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Long-term and high-dose trials of enzyme replacement therapy in the canine model of mucopolysaccharidosis I

Kakkis, Emil D.; McEntee, Michael F.; Schmidtchen, Artur LU ; Neufeld, Elizabeth F.; Ward, Daniel A.; Gompf, Rebecca E.; Kania, Stephen; Bedolla, Cathy; Chien, Shu-Lin and Shull, Robert M. (1996) In Biochemical and Molecular Medicine 58(2). p.156-167
Abstract
Enzyme replacement is a potential therapy for mucopolysaccharidosis I (MPS I), a lysosomal storage disorder caused by alpha-L-iduronidase deficiency. Previous work showed improvement in the tissues of MPS I dogs treated intravenously for 3 months with recombinant human alpha-L-iduronidase (25,000 units or approximately 0.1 mg/kg/week). We have now treated an MPS I-affected dog for 13 months to assess the clinical effects of enzyme replacement. The treated dog gained more weight, was more active, and had less joint stiffness than the untreated littermate. Biochemical and histologic studies demonstrated uptake of alpha-L-iduronidase and decreased lysosomal storage in the liver, kidney, spleen, lymph nodes, synovium, adrenals, and lungs. The... (More)
Enzyme replacement is a potential therapy for mucopolysaccharidosis I (MPS I), a lysosomal storage disorder caused by alpha-L-iduronidase deficiency. Previous work showed improvement in the tissues of MPS I dogs treated intravenously for 3 months with recombinant human alpha-L-iduronidase (25,000 units or approximately 0.1 mg/kg/week). We have now treated an MPS I-affected dog for 13 months to assess the clinical effects of enzyme replacement. The treated dog gained more weight, was more active, and had less joint stiffness than the untreated littermate. Biochemical and histologic studies demonstrated uptake of alpha-L-iduronidase and decreased lysosomal storage in the liver, kidney, spleen, lymph nodes, synovium, adrenals, and lungs. The brain had detectable enzyme activity and decreased glycosaminoglycan storage although histologic improvement was not evident. Cartilage and heart valve did not show any detectable improvement. A fivefold higher dose (approximately 0.5 mg/kg) administered five times over 10 days to two other dogs resulted in higher tissue enzyme activity and similarly decreased glycosaminoglycan storage and excretion. Antibodies to human alpha-L-iduronidase were induced in all treated dogs and may be associated with immune complex deposition and proteinuria. Recombinant canine alpha-L-iduronidase also induced antibody formation to a similar degree. The results support the conclusion that enzyme replacement is a promising therapy for MPS I though immunologic complications may occur. (Less)
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author
publishing date
type
Contribution to journal
publication status
published
subject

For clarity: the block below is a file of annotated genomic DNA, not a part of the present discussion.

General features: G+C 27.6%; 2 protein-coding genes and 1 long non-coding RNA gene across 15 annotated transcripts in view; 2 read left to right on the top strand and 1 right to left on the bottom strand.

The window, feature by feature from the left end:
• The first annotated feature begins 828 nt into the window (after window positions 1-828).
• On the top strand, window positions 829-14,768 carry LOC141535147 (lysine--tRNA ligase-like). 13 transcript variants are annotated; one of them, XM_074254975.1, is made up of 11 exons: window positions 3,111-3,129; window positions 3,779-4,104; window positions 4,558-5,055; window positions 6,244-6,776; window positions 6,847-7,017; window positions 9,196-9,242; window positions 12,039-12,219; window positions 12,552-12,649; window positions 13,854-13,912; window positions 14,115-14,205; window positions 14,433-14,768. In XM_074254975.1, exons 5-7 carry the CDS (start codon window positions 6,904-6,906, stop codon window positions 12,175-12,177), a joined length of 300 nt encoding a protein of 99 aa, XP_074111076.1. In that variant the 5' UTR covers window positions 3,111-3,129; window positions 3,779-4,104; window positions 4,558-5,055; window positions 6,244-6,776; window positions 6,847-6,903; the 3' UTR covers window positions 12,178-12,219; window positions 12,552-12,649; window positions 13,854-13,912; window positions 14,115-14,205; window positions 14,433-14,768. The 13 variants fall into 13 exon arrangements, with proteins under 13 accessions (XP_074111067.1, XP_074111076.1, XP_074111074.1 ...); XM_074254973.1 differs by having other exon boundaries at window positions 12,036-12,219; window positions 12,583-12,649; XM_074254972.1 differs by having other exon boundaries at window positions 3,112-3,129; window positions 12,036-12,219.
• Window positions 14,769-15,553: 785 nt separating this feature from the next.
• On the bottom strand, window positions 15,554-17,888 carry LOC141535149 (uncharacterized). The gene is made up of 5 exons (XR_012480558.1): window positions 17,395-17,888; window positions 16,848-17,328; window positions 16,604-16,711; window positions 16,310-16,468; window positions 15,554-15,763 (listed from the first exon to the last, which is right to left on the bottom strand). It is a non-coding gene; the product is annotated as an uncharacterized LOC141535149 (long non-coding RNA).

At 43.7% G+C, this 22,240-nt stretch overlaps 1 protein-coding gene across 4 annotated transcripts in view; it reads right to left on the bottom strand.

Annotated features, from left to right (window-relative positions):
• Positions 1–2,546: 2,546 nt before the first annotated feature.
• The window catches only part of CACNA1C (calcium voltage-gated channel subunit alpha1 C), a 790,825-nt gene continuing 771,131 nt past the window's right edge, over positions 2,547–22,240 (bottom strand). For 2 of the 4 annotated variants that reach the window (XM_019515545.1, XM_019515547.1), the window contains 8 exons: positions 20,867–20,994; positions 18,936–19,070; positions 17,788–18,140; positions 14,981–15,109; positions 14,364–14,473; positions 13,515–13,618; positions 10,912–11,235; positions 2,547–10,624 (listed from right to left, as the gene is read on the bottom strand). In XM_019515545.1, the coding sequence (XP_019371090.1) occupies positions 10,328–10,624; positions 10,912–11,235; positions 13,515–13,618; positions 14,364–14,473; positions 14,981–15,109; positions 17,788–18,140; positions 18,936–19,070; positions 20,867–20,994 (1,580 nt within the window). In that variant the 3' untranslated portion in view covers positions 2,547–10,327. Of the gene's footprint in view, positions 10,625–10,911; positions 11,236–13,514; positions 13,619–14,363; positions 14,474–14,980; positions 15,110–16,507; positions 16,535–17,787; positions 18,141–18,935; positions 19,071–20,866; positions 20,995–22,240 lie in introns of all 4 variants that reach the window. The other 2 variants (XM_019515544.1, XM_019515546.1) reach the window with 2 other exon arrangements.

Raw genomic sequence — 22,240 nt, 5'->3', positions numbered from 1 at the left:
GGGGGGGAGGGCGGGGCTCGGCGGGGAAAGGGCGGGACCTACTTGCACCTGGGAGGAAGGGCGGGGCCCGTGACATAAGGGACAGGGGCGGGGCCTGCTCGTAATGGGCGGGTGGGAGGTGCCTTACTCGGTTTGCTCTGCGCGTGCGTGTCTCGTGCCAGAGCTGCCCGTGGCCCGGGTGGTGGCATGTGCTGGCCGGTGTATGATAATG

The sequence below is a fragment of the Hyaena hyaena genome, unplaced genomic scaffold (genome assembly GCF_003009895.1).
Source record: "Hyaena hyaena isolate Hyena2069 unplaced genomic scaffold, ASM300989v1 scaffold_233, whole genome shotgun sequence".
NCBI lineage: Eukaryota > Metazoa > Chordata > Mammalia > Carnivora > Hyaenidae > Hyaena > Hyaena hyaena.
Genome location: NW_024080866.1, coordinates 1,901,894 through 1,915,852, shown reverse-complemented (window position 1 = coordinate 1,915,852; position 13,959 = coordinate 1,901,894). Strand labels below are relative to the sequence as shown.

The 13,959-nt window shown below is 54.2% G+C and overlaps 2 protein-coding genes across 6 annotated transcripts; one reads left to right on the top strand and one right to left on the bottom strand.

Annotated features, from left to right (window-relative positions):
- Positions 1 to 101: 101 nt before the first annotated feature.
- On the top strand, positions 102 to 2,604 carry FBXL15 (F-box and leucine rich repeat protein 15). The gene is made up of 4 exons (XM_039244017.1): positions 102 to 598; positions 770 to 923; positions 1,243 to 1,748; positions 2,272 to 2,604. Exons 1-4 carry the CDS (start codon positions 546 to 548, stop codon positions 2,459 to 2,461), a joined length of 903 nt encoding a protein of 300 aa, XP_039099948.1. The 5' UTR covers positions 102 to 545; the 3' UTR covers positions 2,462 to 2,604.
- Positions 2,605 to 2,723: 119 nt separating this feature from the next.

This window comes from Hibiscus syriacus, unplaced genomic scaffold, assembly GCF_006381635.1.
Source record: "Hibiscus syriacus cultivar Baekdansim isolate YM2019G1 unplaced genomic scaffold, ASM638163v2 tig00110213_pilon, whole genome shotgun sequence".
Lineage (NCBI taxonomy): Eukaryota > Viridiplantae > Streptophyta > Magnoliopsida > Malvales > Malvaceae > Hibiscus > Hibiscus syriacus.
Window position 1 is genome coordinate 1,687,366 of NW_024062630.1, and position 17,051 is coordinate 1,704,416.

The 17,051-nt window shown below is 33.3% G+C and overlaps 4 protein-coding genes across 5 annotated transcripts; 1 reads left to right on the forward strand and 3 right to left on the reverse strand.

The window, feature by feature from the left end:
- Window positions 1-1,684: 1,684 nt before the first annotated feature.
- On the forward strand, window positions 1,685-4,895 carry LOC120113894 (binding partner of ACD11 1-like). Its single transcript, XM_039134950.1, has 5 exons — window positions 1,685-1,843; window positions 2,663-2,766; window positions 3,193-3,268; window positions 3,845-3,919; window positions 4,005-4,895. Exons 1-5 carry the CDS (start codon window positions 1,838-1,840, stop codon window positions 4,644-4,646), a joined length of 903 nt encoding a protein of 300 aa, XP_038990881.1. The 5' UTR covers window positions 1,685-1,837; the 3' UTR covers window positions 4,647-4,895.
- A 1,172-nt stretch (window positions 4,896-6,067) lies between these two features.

in
Biochemical and Molecular Medicine
volume
58
issue
2
pages
156 - 167
publisher
Academic Press
external identifiers
  • pmid:8812735
  • scopus:0030221033
ISSN
1077-3150
DOI
10.1006/bmme.1996.0044
language
English
LU publication?
no
id
61900633-f261-4536-854c-987c4db79430 (old id 1110807)
date added to LUP
2008-07-24 10:51:40
date last changed
2017-07-23 04:31:39
@article{61900633-f261-4536-854c-987c4db79430,
  abstract     = {Enzyme replacement is a potential therapy for mucopolysaccharidosis I (MPS I), a lysosomal storage disorder caused by alpha-L-iduronidase deficiency. Previous work showed improvement in the tissues of MPS I dogs treated intravenously for 3 months with recombinant human alpha-L-iduronidase (25,000 units or approximately 0.1 mg/kg/week). We have now treated an MPS I-affected dog for 13 months to assess the clinical effects of enzyme replacement. The treated dog gained more weight, was more active, and had less joint stiffness than the untreated littermate. Biochemical and histologic studies demonstrated uptake of alpha-L-iduronidase and decreased lysosomal storage in the liver, kidney, spleen, lymph nodes, synovium, adrenals, and lungs. The brain had detectable enzyme activity and decreased glycosaminoglycan storage although histologic improvement was not evident. Cartilage and heart valve did not show any detectable improvement. A fivefold higher dose (approximately 0.5 mg/kg) administered five times over 10 days to two other dogs resulted in higher tissue enzyme activity and similarly decreased glycosaminoglycan storage and excretion. Antibodies to human alpha-L-iduronidase were induced in all treated dogs and may be associated with immune complex deposition and proteinuria. Recombinant canine alpha-L-iduronidase also induced antibody formation to a similar degree. The results support the conclusion that enzyme replacement is a promising therapy for MPS I though immunologic complications may occur.},
  author       = {Kakkis, Emil D. and McEntee, Michael F. and Schmidtchen, Artur and Neufeld, Elizabeth F. and Ward, Daniel A. and Gompf, Rebecca E. and Kania, Stephen and Bedolla, Cathy and Chien, Shu-Lin and Shull, Robert M.},
  issn         = {1077-3150},
  language     = {eng},
  number       = {2},
  pages        = {156--167},
  publisher    = {Academic Press},
  series       = {Biochemical and Molecular Medicine},
  title        = {Long-term and high-dose trials of enzyme replacement therapy in the canine model of mucopolysaccharidosis I},
  url          = {http://dx.doi.org/10.1006/bmme.1996.0044},
  volume       = {58},
  year         = {1996},
}